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Category Archives: Italian wine

Wine of the week: Benedetto Chianti 2014

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Benedetto ChiantiOne of the problems with really cheap wine — the $3, $4, and $5 labels like Trader Joe’s Two-buck Chuck and Whole Foods’ Three Wishes — is that they don’t always taste like the grapes they’re made with. That is, they’re not varietally correct. The merlot tastes like the pinot noir, the pinot tastes like the cabernet sauvignon, and so on and so forth.

Which is not the case with the Benedetto Chianti ($5, purchased, 12.5%), a really cheap Italian red wine from Aldi. It tastes like Chianti — not “this Chianti is so good it made me cry” Chianti, but that’s true of wines that cost three or four times as much as the Benedetto. Call this the “man, this Chianti is better than I thought it was going to be” Chianti, which is never a bad thing for $5.

The Benedetto Chianti is simple and juicy, with a little tart cherry fruit. It’s softer than many Chiantis and doesn’t have the burst of telltale acidity, but there’s enough of the latter so that you can tell it’s Chianti if you’re forced to do a blind tasting. In this, it’s fairly priced at $5 — just enough less interesting than the $8 Melini, and obviously not as interesting as the $10 Caposaldo and Straccali.

And, for those of you who want to tweak the wine snob in your life, the Benedetto Chianti is DOCG, the second highest rung in the Italian appellation system. That it can be DOCG and only cost $5 says a lot about how the Italian wine business works, and why it’s as well made as it is.

Wine of the week: Pio Cesare Gavi 2014

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Pio Cesare GaviIn those long ago days before pinot grigio, we drank Soave or maybe Frascati and Gavi when we wanted Italian white wine. Not that we drank much Italian white wine; it was a novelty for a wine drinking culture that assumed all Italian wine was red and came in a wicker-covered bottle.

These days, Italian white wine, mostly pinot grigio, ranks as one of the biggest imports in the country, and wines like the Pio Cesare Gavi ($15, purchased, 12.5%) are something most of us don’t drink. Which is too bad, because the Cesare is well worth drinking, an example of what happens when a top producer puts care and effort into an affordable wine made with a grape, cortese, that is not well regarded.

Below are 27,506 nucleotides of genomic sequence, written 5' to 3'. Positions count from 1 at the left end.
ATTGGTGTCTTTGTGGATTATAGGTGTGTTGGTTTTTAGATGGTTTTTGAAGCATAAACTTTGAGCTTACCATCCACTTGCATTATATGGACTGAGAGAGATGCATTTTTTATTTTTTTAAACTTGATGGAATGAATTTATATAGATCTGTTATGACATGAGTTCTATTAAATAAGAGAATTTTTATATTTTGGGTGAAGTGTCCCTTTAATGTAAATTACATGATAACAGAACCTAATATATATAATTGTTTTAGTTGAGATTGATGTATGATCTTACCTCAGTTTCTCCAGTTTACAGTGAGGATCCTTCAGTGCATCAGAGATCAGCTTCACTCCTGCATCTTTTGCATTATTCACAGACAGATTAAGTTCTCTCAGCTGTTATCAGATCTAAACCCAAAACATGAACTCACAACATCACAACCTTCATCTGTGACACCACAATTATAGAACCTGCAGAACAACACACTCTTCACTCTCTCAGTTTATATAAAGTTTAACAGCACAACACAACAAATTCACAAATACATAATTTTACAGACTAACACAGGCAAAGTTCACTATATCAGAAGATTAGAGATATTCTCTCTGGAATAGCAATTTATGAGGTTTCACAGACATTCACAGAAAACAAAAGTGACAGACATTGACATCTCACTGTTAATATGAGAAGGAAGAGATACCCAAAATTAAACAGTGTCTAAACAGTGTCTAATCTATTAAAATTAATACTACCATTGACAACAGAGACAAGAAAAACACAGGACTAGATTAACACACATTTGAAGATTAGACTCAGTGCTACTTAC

Look for minerality and a little lemon and dash of herbs in a wine that is so subdued and understated that it takes almost a glass before you understand what is going on. It’s also a stunning value for the price; most quality Gavis cost more than $20, and those at this price are usually too simple for a $15 wine.

Highly recommended, and just the thing for spaghetti with clam sauce with garlic and parsley.

Wine of the week: Tormaresca Neprica 2012

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tormaresca nepricaOnce, the Tormaresca Neprica was among the greatest cheap wines in the world. It was the best-loved wine on the blog, getting the most visitors for any review, and its popularity here even translated into better sales and distribution (or so I was told).

And then one of those things happened that happens in wine, and the Neprica ($12, sample, 13.5%), an Italian red blend, was never the same. Where it had been dark and plummy and even a little earthy, it became soft and too fruity and a little ashy in the middle. Who knows why? Did the grapes come from a different place? Did the winemaker decide to do something different? Was the brand sold (which, apparently, is sort of what happened)?

The result was just another $12 grocery store red wine that tasted like every other grocery store wine. The Neprica dropped out of the Hall of Fame, the number of people who read the reviewed dwindled to insignificance, and the world moved on. I’d taste the wine every year or so to see if anything had changed, and it hadn’t.

Until this one. The Tormaresca Neprica still isn’t what it was, but it is more than another grocery store wine. Look for lots of red fruit, but not so much that there isn’t anything else in the wine. The ashy taste in the middle is mostly gone, and the finish is pleasant if not long. Pair this with red sauce and winter dishes, and be glad it’s worth drinking again.

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